The opinion of the court was delivered by: Milton I. Shadur Senior United States District Judge
In this Court's view Fed. R. Civ. P. ("Rule") 8 is intended to foster straightforward communication between the parties to a federal lawsuit--identification of a claim by the plaintiff (Rule 8(a)) and a forthright identification by the defendant or defendants of what matters are and what matters are not in controversy (Rule 8(b)). That view seems to be regarded by a good many lawyers as simplistic (or perhaps as old-fashioned), with the result being that all too often this Court finds itself devoting time to point out perceived obfuscation in responsive pleadings that ought to be spent more constructively.*fn1
Just so here. Although no effort will be made in this memorandum order to treat with all of the shortcomings that this Court finds in the just-filed Answer of certain defendants--the Cook County Board of Review, Joseph Berrios and Thomas Jaconetty--to the First Amended Complaint ("FAC") brought against them by Victor Santana, some examples should prove useful for counsel for those defendants in returning to the drawing board to recast that Answer.*fn2
First, in a number of instances the Answer follows what appears to be an essential admission of the allegations in an FAC paragraph with the following purported caveat (see, e.g., Answer ¶¶8-10, 24, 26 and 64):
Further answering, defendants deny each and every remaining allegation as set forth in paragraph -- of plaintiff's First Amended Complaint.
Denial of what? Counsel should take a fresh look to see whether anything would really be given up by a straightforward admission of the FAC allegations in question.
Still another annoyance is occasioned by defense counsel's ignoring of some FAC allegations in favor of substantively revised versions that counsel can then deny (see, e.g., Answer ¶¶20, 21 and 67). That kind of switch is of course unacceptable. Instead counsel should speak directly to each allegation as Santana's counsel has pleaded it (perhaps by voicing a Rule 8(b)(5) disclaimer if the allegation cannot be admitted or denied in good faith).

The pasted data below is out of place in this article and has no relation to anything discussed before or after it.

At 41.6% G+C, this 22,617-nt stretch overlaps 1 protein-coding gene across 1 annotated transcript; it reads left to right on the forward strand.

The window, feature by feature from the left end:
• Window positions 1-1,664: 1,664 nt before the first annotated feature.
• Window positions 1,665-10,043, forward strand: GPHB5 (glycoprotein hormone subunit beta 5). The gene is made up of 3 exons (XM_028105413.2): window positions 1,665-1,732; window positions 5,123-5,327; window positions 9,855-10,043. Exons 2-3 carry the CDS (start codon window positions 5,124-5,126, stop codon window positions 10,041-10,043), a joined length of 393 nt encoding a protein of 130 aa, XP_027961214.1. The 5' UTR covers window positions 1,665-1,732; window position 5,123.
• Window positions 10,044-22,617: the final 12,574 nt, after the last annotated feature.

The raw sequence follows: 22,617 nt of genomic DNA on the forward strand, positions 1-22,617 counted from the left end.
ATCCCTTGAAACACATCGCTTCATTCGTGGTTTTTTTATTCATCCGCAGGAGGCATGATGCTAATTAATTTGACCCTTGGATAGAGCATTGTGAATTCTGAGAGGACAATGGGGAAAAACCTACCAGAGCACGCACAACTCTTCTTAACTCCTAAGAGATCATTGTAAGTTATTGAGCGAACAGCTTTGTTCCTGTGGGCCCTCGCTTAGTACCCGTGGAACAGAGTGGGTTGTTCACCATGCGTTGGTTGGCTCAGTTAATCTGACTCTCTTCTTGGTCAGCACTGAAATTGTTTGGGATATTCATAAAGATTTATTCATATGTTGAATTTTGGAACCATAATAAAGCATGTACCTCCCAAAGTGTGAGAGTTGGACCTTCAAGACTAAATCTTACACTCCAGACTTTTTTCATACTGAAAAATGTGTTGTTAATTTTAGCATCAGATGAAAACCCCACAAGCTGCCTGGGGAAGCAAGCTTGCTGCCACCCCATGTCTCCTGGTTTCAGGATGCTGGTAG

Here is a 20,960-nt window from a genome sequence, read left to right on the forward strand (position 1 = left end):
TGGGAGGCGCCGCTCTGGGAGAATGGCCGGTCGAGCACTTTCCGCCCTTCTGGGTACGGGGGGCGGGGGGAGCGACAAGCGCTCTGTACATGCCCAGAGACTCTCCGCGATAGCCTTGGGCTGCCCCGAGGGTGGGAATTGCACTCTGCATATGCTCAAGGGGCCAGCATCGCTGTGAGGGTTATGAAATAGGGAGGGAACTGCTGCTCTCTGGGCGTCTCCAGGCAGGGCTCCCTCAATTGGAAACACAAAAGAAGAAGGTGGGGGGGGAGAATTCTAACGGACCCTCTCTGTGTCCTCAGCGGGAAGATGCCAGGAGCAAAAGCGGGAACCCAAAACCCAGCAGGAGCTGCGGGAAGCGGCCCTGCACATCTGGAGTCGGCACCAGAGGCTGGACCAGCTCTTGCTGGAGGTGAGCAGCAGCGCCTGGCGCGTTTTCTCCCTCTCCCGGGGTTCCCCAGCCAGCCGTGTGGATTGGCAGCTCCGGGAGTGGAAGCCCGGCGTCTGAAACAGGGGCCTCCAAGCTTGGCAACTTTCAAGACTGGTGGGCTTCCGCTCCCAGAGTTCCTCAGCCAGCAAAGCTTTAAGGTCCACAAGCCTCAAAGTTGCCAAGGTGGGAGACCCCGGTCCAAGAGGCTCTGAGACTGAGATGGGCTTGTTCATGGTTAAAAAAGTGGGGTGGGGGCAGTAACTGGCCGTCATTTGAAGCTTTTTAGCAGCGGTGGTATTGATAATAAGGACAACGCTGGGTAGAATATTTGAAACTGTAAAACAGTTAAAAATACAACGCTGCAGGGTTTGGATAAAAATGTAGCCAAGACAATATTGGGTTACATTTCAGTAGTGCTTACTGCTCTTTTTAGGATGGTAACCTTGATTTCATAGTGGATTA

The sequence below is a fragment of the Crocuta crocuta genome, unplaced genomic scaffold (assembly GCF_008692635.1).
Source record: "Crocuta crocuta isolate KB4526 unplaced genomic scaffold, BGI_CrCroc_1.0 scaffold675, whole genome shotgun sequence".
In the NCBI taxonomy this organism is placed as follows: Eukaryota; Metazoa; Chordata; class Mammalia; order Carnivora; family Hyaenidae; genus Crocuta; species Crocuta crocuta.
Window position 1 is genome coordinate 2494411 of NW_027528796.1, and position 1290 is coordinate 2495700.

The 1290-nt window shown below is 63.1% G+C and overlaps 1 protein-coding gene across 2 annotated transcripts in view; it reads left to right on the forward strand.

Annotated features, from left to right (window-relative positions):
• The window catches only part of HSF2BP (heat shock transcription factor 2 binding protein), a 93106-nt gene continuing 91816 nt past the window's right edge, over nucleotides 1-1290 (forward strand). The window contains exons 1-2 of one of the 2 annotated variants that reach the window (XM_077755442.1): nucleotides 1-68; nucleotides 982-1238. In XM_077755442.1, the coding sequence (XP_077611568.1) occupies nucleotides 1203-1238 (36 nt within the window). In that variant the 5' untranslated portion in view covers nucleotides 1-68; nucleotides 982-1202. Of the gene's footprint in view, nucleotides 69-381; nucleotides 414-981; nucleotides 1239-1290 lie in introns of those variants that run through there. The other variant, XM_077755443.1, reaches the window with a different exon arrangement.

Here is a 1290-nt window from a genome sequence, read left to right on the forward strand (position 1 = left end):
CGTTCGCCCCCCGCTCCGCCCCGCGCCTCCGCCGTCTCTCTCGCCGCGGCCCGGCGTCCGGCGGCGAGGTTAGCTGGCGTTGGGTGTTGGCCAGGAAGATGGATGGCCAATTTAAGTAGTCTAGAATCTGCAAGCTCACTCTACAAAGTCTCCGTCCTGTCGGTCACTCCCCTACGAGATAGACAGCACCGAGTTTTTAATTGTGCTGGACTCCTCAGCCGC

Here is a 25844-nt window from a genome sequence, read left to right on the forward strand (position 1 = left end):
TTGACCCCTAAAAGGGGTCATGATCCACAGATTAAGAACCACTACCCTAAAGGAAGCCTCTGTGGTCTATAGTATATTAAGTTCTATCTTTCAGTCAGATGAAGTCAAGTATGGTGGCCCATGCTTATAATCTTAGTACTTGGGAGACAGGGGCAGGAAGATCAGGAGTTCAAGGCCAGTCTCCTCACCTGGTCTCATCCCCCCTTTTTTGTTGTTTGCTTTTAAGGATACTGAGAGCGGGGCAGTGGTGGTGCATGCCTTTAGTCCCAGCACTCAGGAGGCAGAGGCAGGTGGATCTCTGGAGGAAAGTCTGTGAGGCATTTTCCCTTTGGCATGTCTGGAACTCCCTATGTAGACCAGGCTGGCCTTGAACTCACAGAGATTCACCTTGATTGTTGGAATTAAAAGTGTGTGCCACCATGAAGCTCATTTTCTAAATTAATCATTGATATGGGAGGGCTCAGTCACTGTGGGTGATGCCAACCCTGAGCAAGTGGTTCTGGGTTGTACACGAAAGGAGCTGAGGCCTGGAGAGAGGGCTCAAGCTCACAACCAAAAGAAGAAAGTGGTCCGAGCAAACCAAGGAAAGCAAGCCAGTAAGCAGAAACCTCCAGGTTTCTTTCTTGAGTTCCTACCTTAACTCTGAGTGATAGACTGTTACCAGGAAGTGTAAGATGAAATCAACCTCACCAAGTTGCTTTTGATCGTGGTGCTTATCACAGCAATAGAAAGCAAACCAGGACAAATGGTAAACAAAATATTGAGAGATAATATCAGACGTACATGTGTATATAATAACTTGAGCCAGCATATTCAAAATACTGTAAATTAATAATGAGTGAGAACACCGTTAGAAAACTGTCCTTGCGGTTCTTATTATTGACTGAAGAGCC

Next, Answer ¶23 accurately identifies a point of contention between the parties: Santana claims that defendants banned him from the Board of Review, while defendants say that the acknowledged ban was limited to the Board's private office areas. With that difference established, defense counsel would be better advised to add to that paragraph of the Answer a statement that all further paragraphs of the Answer will respond to the FAC's references to a "ban" as though defendants' version of events were the correct one. By doing so, defense counsel could render such responses as those in Answer ¶¶24, 26, 35 and 40 less cumbersome and more informative.*fn3
Finally in this list of examples, this Court does not find satisfactory the denials in Answer ¶¶41, 46 and 47 on the essential ground that Santana's counsel has not set out a compendium of First Amendment jurisprudence in the corresponding paragraphs of the FAC. Under the caselaw Santana does have a constitutionally protected liberty interest of the type he asserts, although the parties are obviously free to disagree as to the scope of that interest and as to whether it has been impinged by defendants' conduct.
Although this memorandum order will stop here, defense counsel is expected to conform to its general approach in rewriting the Answer, pausing at each paragraph to see what the general principle set out at the outset of this opinion calls for. Accordingly the Answer is stricken without prejudice, with leave ...